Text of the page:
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We All Watch the Classics...

by Regina Falange 4 years ago in psychological
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But do we actually?

Yea, yea, yea... Black and white... Psycho... Thriller.. Horror? So, do we treat these masterpieces the way they deserve to be treated? Here's a little overview of all the details I find significant in Hitchcock's signature style of filmmaking (in close reference to Vertigo).

So, Vertigo (1958) is a psychological thriller created by Alfred Hitchcock, which stands out with its director’s very unusual and peculiar style of filmmaking. Hitchcock is known as "the master of suspense" and the way he manufactures anticipation is extremely diverse. He manages to keep the audience on the edge of the seat by using a delicate combination of tension and relief in his suspense sequences. Hitchcock can stretch suspense for minutes or an entire movie. For instance, in Vertigo the viewer is constantly struggling to figure out the characters' backstories and identities. But it only becomes clear by the end of the film. Additionally, this technique occurs in Hitchcock's other films, such as Birds (1963), where a scene is lengthened over three minutes to make the audience curious about the state of Melanie (Tippi Hedren). She is comfortably sitting in the garden and enjoying a cigarette, but has not the faintest idea that behind her a flock of crows are gathering.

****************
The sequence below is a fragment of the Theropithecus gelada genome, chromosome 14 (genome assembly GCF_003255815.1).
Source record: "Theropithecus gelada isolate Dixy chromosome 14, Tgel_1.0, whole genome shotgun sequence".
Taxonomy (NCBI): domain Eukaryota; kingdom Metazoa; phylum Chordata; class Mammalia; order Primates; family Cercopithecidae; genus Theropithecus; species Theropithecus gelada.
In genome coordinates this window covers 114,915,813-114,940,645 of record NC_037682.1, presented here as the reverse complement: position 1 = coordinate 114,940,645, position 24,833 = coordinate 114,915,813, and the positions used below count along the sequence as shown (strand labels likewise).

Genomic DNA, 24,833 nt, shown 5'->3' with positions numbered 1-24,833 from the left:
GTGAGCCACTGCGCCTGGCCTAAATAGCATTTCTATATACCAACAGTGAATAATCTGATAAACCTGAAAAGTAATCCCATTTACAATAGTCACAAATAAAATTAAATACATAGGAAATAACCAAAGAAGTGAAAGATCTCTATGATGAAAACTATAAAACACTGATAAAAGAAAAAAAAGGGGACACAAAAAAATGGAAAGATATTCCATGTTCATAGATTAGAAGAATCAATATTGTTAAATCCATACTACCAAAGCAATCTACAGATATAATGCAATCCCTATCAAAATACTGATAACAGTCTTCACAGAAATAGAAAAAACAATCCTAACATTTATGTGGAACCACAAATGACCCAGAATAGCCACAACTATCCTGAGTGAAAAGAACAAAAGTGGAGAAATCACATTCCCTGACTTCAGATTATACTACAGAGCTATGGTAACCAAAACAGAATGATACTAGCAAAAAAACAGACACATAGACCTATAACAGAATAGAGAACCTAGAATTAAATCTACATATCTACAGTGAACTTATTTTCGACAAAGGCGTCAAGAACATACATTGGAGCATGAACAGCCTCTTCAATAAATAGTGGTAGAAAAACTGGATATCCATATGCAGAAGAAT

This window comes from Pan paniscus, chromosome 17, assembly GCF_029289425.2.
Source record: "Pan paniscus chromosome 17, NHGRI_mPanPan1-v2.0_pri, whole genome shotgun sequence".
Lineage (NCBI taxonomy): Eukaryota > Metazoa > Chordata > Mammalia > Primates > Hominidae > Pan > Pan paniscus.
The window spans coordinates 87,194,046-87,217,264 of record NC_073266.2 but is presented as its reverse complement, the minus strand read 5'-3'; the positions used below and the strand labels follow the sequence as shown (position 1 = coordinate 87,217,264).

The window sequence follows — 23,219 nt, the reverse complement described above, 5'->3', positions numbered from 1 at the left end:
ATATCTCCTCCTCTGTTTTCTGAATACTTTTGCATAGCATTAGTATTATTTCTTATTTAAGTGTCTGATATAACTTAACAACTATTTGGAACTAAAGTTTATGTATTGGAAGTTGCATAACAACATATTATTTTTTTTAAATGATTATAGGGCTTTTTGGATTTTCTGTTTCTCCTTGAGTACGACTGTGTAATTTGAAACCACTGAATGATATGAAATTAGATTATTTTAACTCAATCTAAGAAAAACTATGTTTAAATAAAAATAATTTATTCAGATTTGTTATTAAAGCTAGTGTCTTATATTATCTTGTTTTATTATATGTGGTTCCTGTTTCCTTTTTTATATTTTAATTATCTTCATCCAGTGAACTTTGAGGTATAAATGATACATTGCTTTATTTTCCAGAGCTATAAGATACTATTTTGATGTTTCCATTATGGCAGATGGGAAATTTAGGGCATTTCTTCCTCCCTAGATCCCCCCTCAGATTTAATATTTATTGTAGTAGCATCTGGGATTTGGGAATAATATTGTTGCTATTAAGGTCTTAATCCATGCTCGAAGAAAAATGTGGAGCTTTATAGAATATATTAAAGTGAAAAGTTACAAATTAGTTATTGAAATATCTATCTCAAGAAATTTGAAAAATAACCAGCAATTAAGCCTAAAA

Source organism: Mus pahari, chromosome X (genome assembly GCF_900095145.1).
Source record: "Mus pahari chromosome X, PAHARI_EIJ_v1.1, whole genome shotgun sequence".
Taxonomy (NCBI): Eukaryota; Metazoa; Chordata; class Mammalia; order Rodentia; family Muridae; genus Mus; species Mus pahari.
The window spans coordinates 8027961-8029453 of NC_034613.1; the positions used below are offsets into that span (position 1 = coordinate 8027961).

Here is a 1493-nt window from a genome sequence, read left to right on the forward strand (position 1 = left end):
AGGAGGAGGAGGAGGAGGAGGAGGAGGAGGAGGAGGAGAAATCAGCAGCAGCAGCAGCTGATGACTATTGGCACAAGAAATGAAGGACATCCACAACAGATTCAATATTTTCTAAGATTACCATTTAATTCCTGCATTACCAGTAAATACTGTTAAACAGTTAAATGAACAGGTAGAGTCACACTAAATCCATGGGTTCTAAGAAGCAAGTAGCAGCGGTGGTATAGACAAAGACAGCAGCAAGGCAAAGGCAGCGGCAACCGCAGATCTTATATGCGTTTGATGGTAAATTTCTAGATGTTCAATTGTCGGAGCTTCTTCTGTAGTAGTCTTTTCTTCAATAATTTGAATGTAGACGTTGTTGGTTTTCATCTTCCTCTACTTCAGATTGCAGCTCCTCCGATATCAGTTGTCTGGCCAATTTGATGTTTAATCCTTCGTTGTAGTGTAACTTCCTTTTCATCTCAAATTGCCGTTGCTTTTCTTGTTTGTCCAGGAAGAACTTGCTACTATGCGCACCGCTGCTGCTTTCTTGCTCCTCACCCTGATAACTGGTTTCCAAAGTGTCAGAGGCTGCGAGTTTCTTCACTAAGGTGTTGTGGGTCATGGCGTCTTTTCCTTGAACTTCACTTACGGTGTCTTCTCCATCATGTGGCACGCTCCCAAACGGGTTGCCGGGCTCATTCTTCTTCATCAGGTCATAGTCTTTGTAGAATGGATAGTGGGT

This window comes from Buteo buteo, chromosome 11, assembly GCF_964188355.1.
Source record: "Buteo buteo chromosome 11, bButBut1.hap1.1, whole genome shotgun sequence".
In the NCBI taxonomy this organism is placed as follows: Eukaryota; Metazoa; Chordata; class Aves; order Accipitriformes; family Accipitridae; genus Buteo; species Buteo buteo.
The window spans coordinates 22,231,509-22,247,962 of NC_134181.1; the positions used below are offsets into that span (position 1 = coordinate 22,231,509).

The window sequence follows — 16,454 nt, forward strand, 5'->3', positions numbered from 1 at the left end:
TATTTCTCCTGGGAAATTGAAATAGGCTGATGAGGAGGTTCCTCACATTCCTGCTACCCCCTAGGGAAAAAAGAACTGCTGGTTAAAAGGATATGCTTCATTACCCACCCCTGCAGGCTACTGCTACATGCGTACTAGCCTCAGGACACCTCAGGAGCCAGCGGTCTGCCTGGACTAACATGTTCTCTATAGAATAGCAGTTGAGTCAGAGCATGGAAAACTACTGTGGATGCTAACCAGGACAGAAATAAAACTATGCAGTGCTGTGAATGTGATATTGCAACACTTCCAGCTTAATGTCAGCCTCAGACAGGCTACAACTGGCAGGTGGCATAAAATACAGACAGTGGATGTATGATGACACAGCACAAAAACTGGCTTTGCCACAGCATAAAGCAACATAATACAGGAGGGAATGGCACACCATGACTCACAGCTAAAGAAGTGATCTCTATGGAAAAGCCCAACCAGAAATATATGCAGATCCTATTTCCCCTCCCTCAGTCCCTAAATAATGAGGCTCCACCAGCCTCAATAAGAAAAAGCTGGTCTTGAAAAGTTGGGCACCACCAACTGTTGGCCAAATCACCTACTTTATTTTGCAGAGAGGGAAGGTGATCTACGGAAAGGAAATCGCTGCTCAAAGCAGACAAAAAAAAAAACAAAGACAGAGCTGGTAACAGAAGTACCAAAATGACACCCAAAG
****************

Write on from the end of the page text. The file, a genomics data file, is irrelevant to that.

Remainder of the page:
However, Hitchcock reminds us that there is a distinct difference between "suspense" and "surprise." For instance, the scene where Scottie (James Stewart) follows Madeleine (Kim Novak) into the hotel, we discover that Madeleine has vanished or has never even entered the hotel. We, as the audience, are mislead and surrounded by a great feeling of suspense regarding the fact that there is no point throughout the entire film where the case is revealed. We could connect "suspense" with dramatic irony, which means that the audience is aware of an upcoming event but the characters are not. This sign of Hitchcock also appears in an iconic scene from Psycho where the protagonist doesn’t know that there is a figure behind the shower curtain, which helps the audience become more involved in the scene, because we know about the threat and have an urge to inform her. While, Vertigo is rich with surprises such as discovering that Scottie has taken Madeline to his home to spend the night, when Midge (Barbara Bel Geddes) paints herself as Carlotta, when we discover the real story of Madeleine, etc.